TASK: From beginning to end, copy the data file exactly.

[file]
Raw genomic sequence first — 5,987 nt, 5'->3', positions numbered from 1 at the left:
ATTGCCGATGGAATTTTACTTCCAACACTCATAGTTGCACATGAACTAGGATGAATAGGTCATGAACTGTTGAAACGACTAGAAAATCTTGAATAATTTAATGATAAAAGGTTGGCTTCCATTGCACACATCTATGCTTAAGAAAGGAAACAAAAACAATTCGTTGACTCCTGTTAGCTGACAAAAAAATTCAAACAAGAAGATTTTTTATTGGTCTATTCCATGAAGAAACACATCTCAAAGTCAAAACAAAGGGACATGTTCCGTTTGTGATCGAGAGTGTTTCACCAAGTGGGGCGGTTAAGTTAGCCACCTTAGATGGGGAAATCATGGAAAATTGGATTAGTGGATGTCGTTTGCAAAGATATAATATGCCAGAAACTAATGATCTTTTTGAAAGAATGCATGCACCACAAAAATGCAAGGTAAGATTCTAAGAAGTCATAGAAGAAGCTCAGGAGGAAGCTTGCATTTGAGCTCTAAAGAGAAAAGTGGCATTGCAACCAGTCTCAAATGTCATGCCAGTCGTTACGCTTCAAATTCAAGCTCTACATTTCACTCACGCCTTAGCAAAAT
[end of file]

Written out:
Raw genomic sequence first — 5,987 nt, 5'->3', positions numbered from 1 at the left:
ATTGCCGATGGAATTTTACTTCCAACACTCATAGTTGCACATGAACTAGGATGAATAGGTCATGAACTGTTGAAACGACTAGAAAATCTTGAATAATTTAATGATAAAAGGTTGGCTTCCATTGCACACATCTATGCTTAAGAAAGGAAACAAAAACAATTCGTTGACTCCTGTTAGCTGACAAAAAAATTCAAACAAGAAGATTTTTTATTGGTCTATTCCATGAAGAAACACATCTCAAAGTCAAAACAAAGGGACATGTTCCGTTTGTGATCGAGAGTGTTTCACCAAGTGGGGCGGTTAAGTTAGCCACCTTAGATGGGGAAATCATGGAAAATTGGATTAGTGGATGTCGTTTGCAAAGATATAATATGCCAGAAACTAATGATCTTTTTGAAAGAATGCATGCACCACAAAAATGCAAGGTAAGATTCTAAGAAGTCATAGAAGAAGCTCAGGAGGAAGCTTGCATTTGAGCTCTAAAGAGAAAAGTGGCATTGCAACCAGTCTCAAATGTCATGCCAGTCGTTACGCTTCAAATTCAAGCTCTACATTTCACTCACGCCTTAGCAAAAT